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A Shining Hope in Darkness

"The days are surely coming, says the LORD, when I will fulfill the promise I made to the house of Israel and the house of Judah.

In those days and at that time I will cause a righteous branch to spring up for David; and he shall execute justice and righteousness in the land.

In those days Judah will be saved and Jerusalem will live in safety. And this is the name by which it will be called: "The LORD is our righteousness."


-Jeremiah 33:14-16


Photo by Eyasu Etsub on Unsplash

The people of Israel and Judah had been conquered. Jeremiah, often referred to as the weeping prophet, was devastated over Jerusalem's fall, over the temple's destruction. The darkness was gathering around, their enemies were overpowering, and the strong tree of the dynasty of David was no more.


All that was left was a small, dead, drying, stump.


Many of us may find ourselves in such a place, and it's a comforting reminder that Advent, the season that prepares us for the brilliant and sparkling lights of Christmas, starts in darkness. It starts in the pits of despair. Advent starts where all hope fails.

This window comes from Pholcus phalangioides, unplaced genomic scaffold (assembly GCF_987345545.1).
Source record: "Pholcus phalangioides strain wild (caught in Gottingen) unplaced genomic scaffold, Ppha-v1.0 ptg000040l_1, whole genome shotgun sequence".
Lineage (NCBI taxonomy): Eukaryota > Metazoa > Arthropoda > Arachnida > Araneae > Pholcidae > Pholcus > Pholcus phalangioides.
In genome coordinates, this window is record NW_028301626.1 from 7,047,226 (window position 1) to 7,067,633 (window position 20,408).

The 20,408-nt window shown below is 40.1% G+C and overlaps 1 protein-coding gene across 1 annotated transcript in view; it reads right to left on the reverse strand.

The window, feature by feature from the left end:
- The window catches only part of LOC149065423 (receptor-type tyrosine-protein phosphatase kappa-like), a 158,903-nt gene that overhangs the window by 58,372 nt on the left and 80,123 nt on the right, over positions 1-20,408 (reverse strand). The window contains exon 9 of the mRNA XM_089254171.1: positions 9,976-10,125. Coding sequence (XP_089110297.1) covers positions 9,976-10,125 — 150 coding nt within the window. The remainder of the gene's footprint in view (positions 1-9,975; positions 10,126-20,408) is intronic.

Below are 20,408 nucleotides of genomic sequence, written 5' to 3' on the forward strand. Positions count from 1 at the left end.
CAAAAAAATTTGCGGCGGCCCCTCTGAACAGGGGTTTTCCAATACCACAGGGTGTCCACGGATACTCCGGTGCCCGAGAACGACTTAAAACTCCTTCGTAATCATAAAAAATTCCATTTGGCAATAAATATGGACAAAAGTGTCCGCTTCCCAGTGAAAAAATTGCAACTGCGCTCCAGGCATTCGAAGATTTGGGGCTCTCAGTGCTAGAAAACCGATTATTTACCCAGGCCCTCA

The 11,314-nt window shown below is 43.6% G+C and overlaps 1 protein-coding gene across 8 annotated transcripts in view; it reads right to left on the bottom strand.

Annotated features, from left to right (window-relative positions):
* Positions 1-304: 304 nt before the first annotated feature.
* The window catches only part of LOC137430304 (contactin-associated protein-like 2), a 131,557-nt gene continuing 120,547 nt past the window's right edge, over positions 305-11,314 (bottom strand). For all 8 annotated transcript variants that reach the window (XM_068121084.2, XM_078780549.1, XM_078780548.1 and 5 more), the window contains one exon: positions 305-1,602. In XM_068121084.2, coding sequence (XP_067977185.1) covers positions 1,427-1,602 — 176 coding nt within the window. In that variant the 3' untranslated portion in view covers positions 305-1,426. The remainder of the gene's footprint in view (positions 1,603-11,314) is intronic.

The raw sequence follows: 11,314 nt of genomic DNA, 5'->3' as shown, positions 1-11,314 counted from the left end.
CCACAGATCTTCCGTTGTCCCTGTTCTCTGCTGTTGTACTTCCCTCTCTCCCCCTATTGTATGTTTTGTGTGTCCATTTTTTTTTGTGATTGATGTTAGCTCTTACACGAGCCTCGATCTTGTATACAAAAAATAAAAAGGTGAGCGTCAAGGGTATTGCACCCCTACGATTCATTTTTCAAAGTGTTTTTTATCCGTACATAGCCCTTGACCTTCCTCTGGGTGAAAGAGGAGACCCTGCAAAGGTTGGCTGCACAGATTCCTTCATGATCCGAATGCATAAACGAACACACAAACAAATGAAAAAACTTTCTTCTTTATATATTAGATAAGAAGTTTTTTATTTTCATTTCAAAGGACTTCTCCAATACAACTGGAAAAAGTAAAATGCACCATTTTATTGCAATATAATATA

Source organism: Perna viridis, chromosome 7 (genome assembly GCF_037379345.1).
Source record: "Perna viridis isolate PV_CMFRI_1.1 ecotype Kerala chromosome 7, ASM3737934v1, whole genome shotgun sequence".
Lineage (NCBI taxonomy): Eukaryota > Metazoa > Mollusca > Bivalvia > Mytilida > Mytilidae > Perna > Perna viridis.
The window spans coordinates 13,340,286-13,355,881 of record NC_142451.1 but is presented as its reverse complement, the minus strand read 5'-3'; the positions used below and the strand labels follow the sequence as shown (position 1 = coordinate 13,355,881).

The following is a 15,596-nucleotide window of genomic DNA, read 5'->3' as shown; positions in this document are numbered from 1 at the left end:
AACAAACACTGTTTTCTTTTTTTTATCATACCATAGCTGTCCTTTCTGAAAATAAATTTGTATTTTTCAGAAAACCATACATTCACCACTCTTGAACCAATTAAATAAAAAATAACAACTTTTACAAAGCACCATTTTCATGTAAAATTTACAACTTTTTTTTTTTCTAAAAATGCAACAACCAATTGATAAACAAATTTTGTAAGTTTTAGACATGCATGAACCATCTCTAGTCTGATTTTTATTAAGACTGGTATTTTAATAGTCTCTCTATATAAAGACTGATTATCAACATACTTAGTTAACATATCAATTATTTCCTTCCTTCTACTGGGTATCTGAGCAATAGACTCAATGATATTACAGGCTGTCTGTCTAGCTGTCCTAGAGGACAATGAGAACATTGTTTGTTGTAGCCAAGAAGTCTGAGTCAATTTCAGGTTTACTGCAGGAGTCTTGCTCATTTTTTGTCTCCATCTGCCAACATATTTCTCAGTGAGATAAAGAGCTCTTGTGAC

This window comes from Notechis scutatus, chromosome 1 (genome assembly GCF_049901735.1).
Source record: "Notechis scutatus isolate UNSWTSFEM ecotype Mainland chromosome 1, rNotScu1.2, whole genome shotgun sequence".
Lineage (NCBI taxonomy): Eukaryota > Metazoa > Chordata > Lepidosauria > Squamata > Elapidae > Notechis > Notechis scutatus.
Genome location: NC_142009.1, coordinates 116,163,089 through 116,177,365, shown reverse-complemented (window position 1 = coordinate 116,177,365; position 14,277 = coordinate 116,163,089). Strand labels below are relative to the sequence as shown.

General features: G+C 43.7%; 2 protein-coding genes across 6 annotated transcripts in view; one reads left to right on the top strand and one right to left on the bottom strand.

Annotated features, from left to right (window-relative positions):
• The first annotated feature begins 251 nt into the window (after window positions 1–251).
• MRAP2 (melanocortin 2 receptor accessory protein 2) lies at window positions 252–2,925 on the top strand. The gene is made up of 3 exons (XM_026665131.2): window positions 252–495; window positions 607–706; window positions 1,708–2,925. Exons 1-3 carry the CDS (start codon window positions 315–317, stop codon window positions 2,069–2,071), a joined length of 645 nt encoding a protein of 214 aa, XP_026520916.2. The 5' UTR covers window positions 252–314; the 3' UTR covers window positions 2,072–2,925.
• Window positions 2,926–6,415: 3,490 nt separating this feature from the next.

Advent begins where the large, tall, strong tree of our hopes and dreams lies dead on the ground, and all that remains is a dead, drying stump.


Advent starts there, but it does so with a reminder of hope. "A righteous branch will spring up for David." A just, holy, and righteous branch will spring up out of our hopelessness, out of our despair, out of our pain.


Maybe this advent season doesn't find us in a place of joy. Maybe it finds us in a place of despair and hopelessness. Maybe you've lost a job; gotten terribly sick; lost a loved one to COVID, or cancer, or heart disease. Maybe the floods came and took away all you ever owned. Maybe you remain in pain, struggling to pay bills or make ends meet, in spite of all of your best efforts to rise up and to move forward.


The joy of Christmas seems distant. Seems out of reach.


The first week of advent reminds us that this is ok. Darkness is part of life, and nothing is wrong with us when we experience it.


Advent also reminds us that hope is always on the horizon; that justice, peace, forgiveness, and love are on the way. And it invites people of faith to rise up, to take hold, and to live in the just and equitable future that God has promised us.


So in this first week of advent: in darkness, may a light shine and bring you hope.


-Rev.Dr. Blake Hart


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